I was truly exhausted so when I got this text from my best friend I simply called her out on it. Like many people, she struggles with knowing what to do or say when I am in pain so I tend to have a filter with what I share. Also,...

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Suck It Up Buttercup!

Part Two of what not to say to people with chronic health problems!

I asked one of my clients with multiple health issues if she had anything contribute on this topic and she instantly responded: "Suck it up."

I am grateful I haven't heard this one myself! This one is pretty rude and inconsiderate. I mean our only option while in a health crisis is to suck it up so do we really need to hear it from others? I clearly remember one day last month I was in so much pain and had such a terrible week that I was begging my doctor to put me in a coma and just wake me up when I was better. The last thing I would have wanted my doctor to say is "suck it up" and I definitely wouldn't want to hear it from loved ones either.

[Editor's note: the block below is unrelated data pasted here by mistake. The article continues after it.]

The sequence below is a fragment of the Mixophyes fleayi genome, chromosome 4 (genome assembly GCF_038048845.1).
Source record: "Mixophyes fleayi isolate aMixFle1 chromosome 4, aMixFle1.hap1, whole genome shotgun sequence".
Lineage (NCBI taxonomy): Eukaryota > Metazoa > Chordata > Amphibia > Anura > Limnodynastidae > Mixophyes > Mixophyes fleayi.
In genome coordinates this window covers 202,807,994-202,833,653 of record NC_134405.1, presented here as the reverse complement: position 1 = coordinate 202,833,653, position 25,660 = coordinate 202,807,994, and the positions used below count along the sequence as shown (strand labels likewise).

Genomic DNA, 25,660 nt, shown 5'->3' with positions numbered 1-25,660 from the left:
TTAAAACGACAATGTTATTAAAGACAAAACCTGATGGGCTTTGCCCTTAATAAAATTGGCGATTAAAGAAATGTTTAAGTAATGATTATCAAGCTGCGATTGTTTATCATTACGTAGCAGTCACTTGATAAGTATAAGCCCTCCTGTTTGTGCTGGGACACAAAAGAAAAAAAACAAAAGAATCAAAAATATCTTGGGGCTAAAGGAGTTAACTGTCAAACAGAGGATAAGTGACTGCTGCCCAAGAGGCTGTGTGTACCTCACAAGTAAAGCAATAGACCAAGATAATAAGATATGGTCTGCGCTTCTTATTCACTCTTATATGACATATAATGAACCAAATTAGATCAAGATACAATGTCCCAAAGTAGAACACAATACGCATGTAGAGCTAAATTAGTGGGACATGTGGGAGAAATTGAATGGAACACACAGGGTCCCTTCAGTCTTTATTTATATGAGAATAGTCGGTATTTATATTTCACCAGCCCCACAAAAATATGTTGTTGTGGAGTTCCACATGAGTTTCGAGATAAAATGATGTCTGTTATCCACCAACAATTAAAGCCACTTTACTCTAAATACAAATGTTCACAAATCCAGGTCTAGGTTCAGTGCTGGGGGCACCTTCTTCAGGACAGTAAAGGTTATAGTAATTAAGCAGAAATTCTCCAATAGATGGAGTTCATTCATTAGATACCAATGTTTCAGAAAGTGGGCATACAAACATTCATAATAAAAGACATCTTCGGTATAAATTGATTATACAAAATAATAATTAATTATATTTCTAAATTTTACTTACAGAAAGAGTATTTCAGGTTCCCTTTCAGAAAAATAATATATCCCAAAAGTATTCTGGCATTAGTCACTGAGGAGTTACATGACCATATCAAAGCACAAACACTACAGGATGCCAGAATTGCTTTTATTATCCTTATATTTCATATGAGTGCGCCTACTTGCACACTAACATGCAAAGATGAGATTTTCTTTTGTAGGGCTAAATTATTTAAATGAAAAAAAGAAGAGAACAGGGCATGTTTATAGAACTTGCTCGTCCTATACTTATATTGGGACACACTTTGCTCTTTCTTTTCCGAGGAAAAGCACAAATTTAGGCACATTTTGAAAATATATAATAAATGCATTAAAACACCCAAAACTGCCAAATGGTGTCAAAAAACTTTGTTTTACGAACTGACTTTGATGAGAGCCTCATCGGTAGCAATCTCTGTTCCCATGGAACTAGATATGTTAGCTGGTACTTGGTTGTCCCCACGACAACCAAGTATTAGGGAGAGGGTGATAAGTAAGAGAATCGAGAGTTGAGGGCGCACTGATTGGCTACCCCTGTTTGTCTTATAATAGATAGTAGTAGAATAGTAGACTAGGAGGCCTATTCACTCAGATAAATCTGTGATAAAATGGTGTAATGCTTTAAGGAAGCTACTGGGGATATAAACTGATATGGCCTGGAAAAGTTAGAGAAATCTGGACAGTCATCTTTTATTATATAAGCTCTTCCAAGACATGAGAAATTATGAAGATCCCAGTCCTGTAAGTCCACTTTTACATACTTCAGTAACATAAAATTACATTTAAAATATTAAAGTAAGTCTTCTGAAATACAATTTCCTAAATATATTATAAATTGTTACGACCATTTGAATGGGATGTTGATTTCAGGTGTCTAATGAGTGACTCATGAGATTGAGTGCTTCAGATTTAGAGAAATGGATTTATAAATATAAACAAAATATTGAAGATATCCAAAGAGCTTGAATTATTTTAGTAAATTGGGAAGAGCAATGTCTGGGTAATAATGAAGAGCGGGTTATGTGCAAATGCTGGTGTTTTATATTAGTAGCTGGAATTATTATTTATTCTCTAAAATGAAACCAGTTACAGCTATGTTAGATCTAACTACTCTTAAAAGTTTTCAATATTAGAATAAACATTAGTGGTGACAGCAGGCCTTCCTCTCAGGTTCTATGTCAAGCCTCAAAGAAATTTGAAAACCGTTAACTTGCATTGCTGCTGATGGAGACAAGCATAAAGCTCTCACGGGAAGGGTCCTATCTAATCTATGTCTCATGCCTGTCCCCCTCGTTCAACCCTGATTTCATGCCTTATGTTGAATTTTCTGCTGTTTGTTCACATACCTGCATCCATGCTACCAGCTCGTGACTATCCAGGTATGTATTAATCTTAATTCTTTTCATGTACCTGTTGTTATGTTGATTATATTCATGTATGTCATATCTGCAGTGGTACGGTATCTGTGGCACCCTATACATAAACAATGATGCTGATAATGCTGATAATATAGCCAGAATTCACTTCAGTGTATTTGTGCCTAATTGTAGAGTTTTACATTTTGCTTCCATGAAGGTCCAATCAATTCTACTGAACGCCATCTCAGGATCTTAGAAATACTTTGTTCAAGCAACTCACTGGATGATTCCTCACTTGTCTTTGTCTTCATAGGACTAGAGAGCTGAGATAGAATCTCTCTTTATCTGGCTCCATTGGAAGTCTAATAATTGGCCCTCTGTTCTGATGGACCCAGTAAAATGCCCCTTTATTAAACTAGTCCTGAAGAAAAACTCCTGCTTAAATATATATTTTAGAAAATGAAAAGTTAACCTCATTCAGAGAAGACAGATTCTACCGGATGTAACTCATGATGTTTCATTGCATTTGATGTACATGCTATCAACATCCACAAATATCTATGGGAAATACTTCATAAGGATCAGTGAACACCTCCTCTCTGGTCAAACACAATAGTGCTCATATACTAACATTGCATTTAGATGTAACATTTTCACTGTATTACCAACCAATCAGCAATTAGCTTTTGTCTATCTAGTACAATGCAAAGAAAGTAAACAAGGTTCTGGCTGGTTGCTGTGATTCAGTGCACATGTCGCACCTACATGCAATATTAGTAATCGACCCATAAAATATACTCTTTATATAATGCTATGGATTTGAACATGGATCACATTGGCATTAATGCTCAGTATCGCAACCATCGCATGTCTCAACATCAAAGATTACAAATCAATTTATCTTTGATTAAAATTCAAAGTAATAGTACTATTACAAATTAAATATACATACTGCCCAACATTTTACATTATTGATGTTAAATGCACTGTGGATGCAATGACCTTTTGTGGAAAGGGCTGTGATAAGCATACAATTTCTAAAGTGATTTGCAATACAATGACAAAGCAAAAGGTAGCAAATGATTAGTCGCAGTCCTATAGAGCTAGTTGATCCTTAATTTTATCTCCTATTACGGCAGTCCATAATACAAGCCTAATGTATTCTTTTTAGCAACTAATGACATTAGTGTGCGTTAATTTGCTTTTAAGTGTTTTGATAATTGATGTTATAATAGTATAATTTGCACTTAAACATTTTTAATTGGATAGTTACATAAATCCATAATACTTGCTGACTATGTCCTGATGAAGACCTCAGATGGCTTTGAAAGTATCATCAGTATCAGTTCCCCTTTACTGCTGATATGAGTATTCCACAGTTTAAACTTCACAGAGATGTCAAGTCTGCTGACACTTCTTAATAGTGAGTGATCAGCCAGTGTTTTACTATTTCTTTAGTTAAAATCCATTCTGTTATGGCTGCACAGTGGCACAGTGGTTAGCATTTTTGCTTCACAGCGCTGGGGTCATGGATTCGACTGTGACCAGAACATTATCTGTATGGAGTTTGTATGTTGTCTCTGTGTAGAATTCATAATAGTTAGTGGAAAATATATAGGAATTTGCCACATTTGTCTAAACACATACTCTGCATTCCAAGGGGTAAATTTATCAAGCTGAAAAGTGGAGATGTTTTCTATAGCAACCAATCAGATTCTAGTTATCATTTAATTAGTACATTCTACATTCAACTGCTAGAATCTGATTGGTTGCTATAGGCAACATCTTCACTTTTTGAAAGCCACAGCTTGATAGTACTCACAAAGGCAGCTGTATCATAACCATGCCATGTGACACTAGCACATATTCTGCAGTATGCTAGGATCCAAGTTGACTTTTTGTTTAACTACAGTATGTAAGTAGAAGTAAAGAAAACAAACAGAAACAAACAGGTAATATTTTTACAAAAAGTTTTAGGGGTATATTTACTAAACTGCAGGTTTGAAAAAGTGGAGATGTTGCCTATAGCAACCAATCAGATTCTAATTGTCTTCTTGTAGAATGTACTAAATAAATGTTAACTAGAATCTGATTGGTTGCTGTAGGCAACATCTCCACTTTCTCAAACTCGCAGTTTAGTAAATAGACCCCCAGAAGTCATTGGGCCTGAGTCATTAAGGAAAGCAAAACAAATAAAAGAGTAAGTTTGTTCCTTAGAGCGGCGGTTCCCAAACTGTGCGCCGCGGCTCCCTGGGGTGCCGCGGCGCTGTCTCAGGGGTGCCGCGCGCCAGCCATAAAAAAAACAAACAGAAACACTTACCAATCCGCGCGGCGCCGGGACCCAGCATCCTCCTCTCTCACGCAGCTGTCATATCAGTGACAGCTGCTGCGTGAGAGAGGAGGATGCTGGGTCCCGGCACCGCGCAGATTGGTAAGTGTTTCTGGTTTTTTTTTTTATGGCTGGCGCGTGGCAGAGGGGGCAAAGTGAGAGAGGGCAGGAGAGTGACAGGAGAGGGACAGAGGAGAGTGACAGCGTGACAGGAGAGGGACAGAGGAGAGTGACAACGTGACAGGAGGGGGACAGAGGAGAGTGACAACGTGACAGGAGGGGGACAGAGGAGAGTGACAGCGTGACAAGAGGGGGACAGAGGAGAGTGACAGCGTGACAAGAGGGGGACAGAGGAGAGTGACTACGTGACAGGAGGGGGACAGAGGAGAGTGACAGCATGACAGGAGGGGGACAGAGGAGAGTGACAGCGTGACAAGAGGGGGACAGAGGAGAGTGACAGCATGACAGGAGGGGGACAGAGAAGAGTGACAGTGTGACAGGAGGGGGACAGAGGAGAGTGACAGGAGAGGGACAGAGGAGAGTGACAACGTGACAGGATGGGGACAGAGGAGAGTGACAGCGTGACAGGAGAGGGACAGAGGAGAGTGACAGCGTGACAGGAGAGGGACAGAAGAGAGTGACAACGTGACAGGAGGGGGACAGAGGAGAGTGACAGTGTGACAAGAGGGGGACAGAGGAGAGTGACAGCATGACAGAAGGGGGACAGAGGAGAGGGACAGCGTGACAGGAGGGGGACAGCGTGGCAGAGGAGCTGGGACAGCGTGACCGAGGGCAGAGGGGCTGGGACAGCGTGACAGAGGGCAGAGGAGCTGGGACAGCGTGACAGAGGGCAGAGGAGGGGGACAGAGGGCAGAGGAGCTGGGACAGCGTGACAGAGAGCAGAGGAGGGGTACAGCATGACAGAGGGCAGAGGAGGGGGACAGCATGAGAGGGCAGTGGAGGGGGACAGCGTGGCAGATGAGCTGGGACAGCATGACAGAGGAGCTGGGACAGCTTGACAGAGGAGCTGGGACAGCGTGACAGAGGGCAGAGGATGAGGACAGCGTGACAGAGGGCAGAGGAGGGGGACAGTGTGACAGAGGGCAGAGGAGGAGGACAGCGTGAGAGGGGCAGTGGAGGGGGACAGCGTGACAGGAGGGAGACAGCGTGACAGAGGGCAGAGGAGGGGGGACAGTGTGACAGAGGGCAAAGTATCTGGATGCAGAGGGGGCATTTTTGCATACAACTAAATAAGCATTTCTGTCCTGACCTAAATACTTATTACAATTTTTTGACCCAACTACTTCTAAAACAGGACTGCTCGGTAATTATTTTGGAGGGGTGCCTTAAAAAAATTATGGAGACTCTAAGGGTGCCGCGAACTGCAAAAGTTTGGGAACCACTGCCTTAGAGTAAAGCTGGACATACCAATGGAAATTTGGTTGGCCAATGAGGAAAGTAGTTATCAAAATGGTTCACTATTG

Let's see, what would be a better choice of three words. I would go with "I love you" or if that is too strong, "I care about you." Have some compassion. Speak from your heart. Listen with the intention of understanding not responding. Communicate your concerns or...

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Handling A New Diagnosis